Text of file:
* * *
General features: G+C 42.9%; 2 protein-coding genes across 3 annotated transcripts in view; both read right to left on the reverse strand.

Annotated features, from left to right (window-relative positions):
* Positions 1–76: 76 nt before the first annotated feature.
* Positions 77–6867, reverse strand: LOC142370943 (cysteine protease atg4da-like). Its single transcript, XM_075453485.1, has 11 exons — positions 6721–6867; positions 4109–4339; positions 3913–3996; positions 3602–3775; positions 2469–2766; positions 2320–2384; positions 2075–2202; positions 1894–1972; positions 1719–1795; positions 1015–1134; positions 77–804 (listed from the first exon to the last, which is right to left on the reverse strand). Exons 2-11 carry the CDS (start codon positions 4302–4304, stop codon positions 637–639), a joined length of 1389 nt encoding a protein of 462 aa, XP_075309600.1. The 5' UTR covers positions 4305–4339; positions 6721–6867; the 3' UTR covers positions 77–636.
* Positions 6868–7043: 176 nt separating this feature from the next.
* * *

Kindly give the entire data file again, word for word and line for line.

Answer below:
General features: G+C 42.9%; 2 protein-coding genes across 3 annotated transcripts in view; both read right to left on the reverse strand.

Annotated features, from left to right (window-relative positions):
* Positions 1–76: 76 nt before the first annotated feature.
* Positions 77–6867, reverse strand: LOC142370943 (cysteine protease atg4da-like). Its single transcript, XM_075453485.1, has 11 exons — positions 6721–6867; positions 4109–4339; positions 3913–3996; positions 3602–3775; positions 2469–2766; positions 2320–2384; positions 2075–2202; positions 1894–1972; positions 1719–1795; positions 1015–1134; positions 77–804 (listed from the first exon to the last, which is right to left on the reverse strand). Exons 2-11 carry the CDS (start codon positions 4302–4304, stop codon positions 637–639), a joined length of 1389 nt encoding a protein of 462 aa, XP_075309600.1. The 5' UTR covers positions 4305–4339; positions 6721–6867; the 3' UTR covers positions 77–636.
* Positions 6868–7043: 176 nt separating this feature from the next.